Nobody’s Heard of You and That’s Okay

3 Advantages of Anonymity in a World Obsessed with Fame

When F. Scott Fitzgerald finished The Great Gatsby and sent it to his friends, fellow authors, and literary critics for feedback, he received one of two responses. Neither was particularly encouraging.

One group said it wasn’t any good. In fact, this was the majority opinion of the work, which didn’t sell that well in Fitzgerald’s lifetime. H.L. Mencken called it “no more than a glorified anecdote” and referred to the author as “this clown.” A bit more bluntly, Ruth Snyder wrote, “We are quite convinced after reading The Great Gatsby that Mr. Fitzgerald is not one of the great American writers of today.”

To be sure, this kind of criticism must have been hard to hear. But the second group was even worse — they liked the book. And that was a problem. Everyone in this group wondered what Fitzgerald would do next, and they were disappointed with the response.

After Gatsby, Fitzgerald’s life and career descended into an abyss from which he would never escape. As a prominent writer of the 1920s who quickly rose to fame and success, making ten times the average income of his peers, he was just as soon forgotten. Some would say he continued to write worthwhile fiction, but this was not the opinion of his contemporaries.

By all accounts, Francis Scott Key Fitzgerald was a sensitive soul who didn’t cope well with rejection. So when the world did not receive his greatest novel with the acclaim he or his publisher expected, his confidence wilted. His personal life fell apart, too. His wife Zelda was admitted to a mental hospital, and he was left to raise their daughter. In need of money, he moved to Hollywood to write screenplays and struggled with alcoholism until his untimely death at the age of 44.

No matter how you look at it, it’s is a sad story. But what I can’t help but wonder is if the pressure to write something even better than Gatsby was what caused Fitzgerald’s short-lived career, and for that matter, his life. This is conjecture, of course, but I think there’s a decent case to be made here.

In a world obsessed with fame, there is a problem we often don’t acknowledge: success can sometimes hurt more than it helps. So why do we continue to strive for it?

Success: It’s a Trap!

As a writer, I sometimes imagine what it would be like to be more successful: to have more people read my books or to have another decade of experience under my belt. I regret wasting so much time before getting started and worry I’ll never “catch up.” To what, I’m not sure.

We writers don’t like to admit we think about such petty things, but we do. As an online teacher, I hear from others who share similar regrets and longings:

  • “Yeah, I’d love to write, but who would read it?”
  • “Is it too late for me to start now? If only I would have started earlier…”
  • “It doesn’t matter how you good I am or how hard I try. Nobody knows who I am.”

Occasionally, I regret how I began my writing career and wonder what it would have been like to publish my first book to universal acclaim, as Fitzgerald seemingly did. We all love the idea of getting what we want now without acknowledging the negative implications of success. The truth is being an early bloomer is overrated.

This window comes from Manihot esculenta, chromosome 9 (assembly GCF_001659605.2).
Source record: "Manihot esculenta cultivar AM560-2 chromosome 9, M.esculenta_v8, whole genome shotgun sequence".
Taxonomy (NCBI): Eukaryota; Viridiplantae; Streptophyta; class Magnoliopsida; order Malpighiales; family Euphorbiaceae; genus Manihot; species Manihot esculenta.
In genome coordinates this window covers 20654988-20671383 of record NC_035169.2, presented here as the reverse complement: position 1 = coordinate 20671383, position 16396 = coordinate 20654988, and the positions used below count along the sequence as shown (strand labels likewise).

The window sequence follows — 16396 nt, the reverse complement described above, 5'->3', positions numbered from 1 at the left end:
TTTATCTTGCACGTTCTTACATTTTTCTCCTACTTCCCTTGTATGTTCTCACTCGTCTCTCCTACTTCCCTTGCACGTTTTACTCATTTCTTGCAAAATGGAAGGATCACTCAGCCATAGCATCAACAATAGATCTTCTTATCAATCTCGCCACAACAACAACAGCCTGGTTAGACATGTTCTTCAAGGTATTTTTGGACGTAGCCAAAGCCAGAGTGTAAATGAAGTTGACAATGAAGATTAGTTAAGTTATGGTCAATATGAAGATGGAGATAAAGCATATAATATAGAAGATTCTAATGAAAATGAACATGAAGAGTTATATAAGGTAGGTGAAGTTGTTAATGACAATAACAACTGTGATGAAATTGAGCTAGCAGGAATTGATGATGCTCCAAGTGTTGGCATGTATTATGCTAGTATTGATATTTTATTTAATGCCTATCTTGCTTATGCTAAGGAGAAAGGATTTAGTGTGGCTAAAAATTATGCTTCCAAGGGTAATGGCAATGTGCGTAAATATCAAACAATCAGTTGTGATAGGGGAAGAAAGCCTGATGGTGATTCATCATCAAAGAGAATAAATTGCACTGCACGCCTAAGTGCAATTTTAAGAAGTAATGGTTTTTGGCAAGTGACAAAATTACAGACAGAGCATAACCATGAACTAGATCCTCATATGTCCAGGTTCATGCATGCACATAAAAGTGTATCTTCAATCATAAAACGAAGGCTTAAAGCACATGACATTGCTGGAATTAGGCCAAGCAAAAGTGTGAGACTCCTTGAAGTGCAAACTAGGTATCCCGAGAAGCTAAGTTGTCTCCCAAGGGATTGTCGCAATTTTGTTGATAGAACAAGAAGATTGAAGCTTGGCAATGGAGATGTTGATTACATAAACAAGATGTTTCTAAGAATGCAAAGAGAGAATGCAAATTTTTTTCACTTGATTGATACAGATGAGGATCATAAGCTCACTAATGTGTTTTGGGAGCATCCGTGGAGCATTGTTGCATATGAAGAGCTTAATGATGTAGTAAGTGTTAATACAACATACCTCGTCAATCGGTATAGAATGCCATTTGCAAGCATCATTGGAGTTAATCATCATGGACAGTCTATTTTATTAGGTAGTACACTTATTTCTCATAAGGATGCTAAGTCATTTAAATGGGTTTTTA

“We all love the idea of getting what we want now without realizing the negative implications of success.”

The Gift of Being Invisible

As it turns out, there are hidden opportunities to the invisibility and irrelevance we all fear. When you embrace those opportunities, I believe you end up creating better work, but only if you embrace them.

Here are three advantages of anonymity:

When you’re anonymous, you can try new things.

Fame brings pressure to perform, which can lead to playing it safe and not taking the kind of risks that make for interesting work. But when nobody knows who you are, you can experiment without expectation.

When you’re anonymous, you can fail quietly.

This means you can attempt projects that may not work and learn from them without public shaming. You can iterate more easily and less conspicuously.

When you’re anonymous, you can get better faster.

Because you’re not worried about what people will think or trying to live up to your last success, you can use all that energy to practice. It’s often easier to grow your craft in the shadows than in the spotlight.

Granted, we all want our work to succeed, but we forget there’s a shadow side to sudden success: it usually doesn’t last. Fast fame is the quickest to fade. And so perhaps, what we should want more than sudden success is the opportunity to create enduring work.

“Fast fame is the quickest to fade.”

Failure Is a Friend Dressed Up Like an Enemy

Scott Fitzgerald’s last royalty check before he died was for $13.

At the time, The Great Gatsby was practically out of print and couldn’t be found anywhere. What copies had been bought were apparently by Fitzgerald himself. A once-promising writer who was writing movie scripts to survive now considered himself a failure.
These days, we love to glamorize failure. But we forget how painful and demotivating it can be, how it sometimes demoralizes a person from ever attempting anything again.